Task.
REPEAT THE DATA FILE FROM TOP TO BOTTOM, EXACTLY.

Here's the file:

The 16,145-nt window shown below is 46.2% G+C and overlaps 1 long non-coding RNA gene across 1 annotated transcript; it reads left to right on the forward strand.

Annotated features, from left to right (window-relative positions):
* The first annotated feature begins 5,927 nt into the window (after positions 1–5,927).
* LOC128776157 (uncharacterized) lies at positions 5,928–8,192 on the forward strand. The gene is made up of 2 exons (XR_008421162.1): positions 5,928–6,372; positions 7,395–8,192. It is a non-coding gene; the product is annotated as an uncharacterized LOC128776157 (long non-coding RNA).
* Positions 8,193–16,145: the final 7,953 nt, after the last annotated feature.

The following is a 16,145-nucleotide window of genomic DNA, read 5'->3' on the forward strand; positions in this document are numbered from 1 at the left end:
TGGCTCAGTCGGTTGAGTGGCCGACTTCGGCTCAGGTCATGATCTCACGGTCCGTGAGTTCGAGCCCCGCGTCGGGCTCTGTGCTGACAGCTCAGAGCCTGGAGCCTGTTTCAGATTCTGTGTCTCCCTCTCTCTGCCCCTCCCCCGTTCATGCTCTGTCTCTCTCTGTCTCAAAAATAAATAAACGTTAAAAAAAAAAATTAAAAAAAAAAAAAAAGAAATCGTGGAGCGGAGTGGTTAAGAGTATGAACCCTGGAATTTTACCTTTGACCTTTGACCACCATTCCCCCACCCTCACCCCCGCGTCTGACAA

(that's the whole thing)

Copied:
The 16,145-nt window shown below is 46.2% G+C and overlaps 1 long non-coding RNA gene across 1 annotated transcript; it reads left to right on the forward strand.

Annotated features, from left to right (window-relative positions):
* The first annotated feature begins 5,927 nt into the window (after positions 1–5,927).
* LOC128776157 (uncharacterized) lies at positions 5,928–8,192 on the forward strand. The gene is made up of 2 exons (XR_008421162.1): positions 5,928–6,372; positions 7,395–8,192. It is a non-coding gene; the product is annotated as an uncharacterized LOC128776157 (long non-coding RNA).
* Positions 8,193–16,145: the final 7,953 nt, after the last annotated feature.

The following is a 16,145-nucleotide window of genomic DNA, read 5'->3' on the forward strand; positions in this document are numbered from 1 at the left end:
TGGCTCAGTCGGTTGAGTGGCCGACTTCGGCTCAGGTCATGATCTCACGGTCCGTGAGTTCGAGCCCCGCGTCGGGCTCTGTGCTGACAGCTCAGAGCCTGGAGCCTGTTTCAGATTCTGTGTCTCCCTCTCTCTGCCCCTCCCCCGTTCATGCTCTGTCTCTCTCTGTCTCAAAAATAAATAAACGTTAAAAAAAAAAATTAAAAAAAAAAAAAAAGAAATCGTGGAGCGGAGTGGTTAAGAGTATGAACCCTGGAATTTTACCTTTGACCTTTGACCACCATTCCCCCACCCTCACCCCCGCGTCTGACAA